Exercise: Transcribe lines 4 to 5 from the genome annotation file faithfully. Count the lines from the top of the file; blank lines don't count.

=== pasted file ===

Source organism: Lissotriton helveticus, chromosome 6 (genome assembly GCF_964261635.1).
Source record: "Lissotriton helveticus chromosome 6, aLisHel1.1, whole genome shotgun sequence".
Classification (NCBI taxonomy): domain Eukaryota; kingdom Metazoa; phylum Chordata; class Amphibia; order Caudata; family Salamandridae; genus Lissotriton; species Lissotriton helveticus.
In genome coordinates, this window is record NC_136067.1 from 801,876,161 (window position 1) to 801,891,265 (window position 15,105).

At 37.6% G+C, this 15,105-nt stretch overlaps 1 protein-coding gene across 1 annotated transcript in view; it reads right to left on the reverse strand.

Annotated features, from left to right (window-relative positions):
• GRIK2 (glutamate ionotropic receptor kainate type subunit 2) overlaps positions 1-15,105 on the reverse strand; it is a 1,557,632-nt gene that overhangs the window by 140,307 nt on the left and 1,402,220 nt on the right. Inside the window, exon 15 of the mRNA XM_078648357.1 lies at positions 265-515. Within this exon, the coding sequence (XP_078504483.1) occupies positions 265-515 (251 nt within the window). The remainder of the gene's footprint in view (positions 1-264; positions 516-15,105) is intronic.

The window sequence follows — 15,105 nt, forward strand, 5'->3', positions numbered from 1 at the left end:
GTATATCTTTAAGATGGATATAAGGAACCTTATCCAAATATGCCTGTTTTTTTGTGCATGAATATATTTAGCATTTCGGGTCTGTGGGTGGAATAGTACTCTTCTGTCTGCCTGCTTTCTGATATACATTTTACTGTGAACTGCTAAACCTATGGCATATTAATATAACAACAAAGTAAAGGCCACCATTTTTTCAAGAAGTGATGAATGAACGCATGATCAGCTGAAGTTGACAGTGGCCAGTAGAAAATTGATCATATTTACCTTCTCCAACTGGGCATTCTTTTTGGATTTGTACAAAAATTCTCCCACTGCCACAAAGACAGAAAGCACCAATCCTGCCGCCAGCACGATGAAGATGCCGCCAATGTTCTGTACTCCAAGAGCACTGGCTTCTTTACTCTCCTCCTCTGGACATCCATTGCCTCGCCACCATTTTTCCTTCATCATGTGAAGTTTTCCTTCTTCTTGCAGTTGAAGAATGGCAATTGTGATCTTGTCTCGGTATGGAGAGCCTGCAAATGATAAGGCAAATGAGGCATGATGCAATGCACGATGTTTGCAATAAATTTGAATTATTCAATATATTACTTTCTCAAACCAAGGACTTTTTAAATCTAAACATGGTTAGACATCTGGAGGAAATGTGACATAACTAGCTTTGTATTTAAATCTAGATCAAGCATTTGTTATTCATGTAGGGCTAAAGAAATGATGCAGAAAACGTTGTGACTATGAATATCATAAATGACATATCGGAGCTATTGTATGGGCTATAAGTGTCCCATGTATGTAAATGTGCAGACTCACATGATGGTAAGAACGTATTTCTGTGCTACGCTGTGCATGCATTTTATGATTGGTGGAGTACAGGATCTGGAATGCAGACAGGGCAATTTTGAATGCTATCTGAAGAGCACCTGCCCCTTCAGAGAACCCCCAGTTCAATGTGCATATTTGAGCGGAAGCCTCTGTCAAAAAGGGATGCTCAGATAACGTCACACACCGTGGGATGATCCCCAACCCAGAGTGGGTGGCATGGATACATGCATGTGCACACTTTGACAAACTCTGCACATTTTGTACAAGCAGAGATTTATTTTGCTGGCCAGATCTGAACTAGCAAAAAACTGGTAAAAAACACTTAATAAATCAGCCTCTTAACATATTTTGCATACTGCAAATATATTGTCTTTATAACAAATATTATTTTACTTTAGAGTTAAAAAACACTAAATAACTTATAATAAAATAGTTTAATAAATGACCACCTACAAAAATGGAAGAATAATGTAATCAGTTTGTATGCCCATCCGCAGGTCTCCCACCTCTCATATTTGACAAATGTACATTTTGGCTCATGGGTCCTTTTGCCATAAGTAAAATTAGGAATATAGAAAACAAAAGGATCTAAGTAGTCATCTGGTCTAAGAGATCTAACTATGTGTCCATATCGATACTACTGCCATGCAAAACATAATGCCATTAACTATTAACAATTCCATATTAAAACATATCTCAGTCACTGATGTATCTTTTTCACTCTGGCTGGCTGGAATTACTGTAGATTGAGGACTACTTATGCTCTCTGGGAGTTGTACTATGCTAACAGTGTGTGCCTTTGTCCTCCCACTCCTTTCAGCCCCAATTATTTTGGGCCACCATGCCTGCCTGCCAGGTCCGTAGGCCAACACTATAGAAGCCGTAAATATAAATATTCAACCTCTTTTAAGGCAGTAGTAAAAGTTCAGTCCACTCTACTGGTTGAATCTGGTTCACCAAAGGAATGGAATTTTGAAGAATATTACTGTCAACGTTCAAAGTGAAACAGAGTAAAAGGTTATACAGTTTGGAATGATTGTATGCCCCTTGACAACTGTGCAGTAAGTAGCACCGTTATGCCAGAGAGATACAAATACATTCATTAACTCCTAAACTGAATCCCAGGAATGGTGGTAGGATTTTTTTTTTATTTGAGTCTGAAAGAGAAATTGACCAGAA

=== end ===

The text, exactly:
In genome coordinates, this window is record NC_136067.1 from 801,876,161 (window position 1) to 801,891,265 (window position 15,105).

At 37.6% G+C, this 15,105-nt stretch overlaps 1 protein-coding gene across 1 annotated transcript in view; it reads right to left on the reverse strand.